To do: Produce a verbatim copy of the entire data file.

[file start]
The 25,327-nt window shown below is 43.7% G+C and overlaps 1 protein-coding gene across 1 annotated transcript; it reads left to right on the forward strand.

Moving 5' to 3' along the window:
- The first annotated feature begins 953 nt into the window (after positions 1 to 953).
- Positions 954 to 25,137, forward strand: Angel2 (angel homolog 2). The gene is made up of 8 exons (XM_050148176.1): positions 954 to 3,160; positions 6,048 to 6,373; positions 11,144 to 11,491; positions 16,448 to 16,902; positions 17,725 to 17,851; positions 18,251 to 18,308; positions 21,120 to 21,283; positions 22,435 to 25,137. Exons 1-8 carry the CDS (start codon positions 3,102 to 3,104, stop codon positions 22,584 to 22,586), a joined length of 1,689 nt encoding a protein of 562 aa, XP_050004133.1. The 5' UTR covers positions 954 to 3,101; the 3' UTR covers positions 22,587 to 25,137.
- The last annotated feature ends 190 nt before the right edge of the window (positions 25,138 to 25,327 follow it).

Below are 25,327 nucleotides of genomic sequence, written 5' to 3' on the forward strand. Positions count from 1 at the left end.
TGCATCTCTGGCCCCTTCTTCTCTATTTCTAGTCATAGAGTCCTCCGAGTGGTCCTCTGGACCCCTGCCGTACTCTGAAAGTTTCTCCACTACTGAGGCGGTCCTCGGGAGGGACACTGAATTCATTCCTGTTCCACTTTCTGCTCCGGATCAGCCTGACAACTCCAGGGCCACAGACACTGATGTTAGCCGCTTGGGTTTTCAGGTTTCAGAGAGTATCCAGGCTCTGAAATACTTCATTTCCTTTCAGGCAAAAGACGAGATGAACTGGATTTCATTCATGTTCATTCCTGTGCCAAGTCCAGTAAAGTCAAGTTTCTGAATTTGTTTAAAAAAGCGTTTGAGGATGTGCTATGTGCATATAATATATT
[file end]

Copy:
The 25,327-nt window shown below is 43.7% G+C and overlaps 1 protein-coding gene across 1 annotated transcript; it reads left to right on the forward strand.

Moving 5' to 3' along the window:
- The first annotated feature begins 953 nt into the window (after positions 1 to 953).
- Positions 954 to 25,137, forward strand: Angel2 (angel homolog 2). The gene is made up of 8 exons (XM_050148176.1): positions 954 to 3,160; positions 6,048 to 6,373; positions 11,144 to 11,491; positions 16,448 to 16,902; positions 17,725 to 17,851; positions 18,251 to 18,308; positions 21,120 to 21,283; positions 22,435 to 25,137. Exons 1-8 carry the CDS (start codon positions 3,102 to 3,104, stop codon positions 22,584 to 22,586), a joined length of 1,689 nt encoding a protein of 562 aa, XP_050004133.1. The 5' UTR covers positions 954 to 3,101; the 3' UTR covers positions 22,587 to 25,137.
- The last annotated feature ends 190 nt before the right edge of the window (positions 25,138 to 25,327 follow it).

Below are 25,327 nucleotides of genomic sequence, written 5' to 3' on the forward strand. Positions count from 1 at the left end.
TGCATCTCTGGCCCCTTCTTCTCTATTTCTAGTCATAGAGTCCTCCGAGTGGTCCTCTGGACCCCTGCCGTACTCTGAAAGTTTCTCCACTACTGAGGCGGTCCTCGGGAGGGACACTGAATTCATTCCTGTTCCACTTTCTGCTCCGGATCAGCCTGACAACTCCAGGGCCACAGACACTGATGTTAGCCGCTTGGGTTTTCAGGTTTCAGAGAGTATCCAGGCTCTGAAATACTTCATTTCCTTTCAGGCAAAAGACGAGATGAACTGGATTTCATTCATGTTCATTCCTGTGCCAAGTCCAGTAAAGTCAAGTTTCTGAATTTGTTTAAAAAAGCGTTTGAGGATGTGCTATGTGCATATAATATATT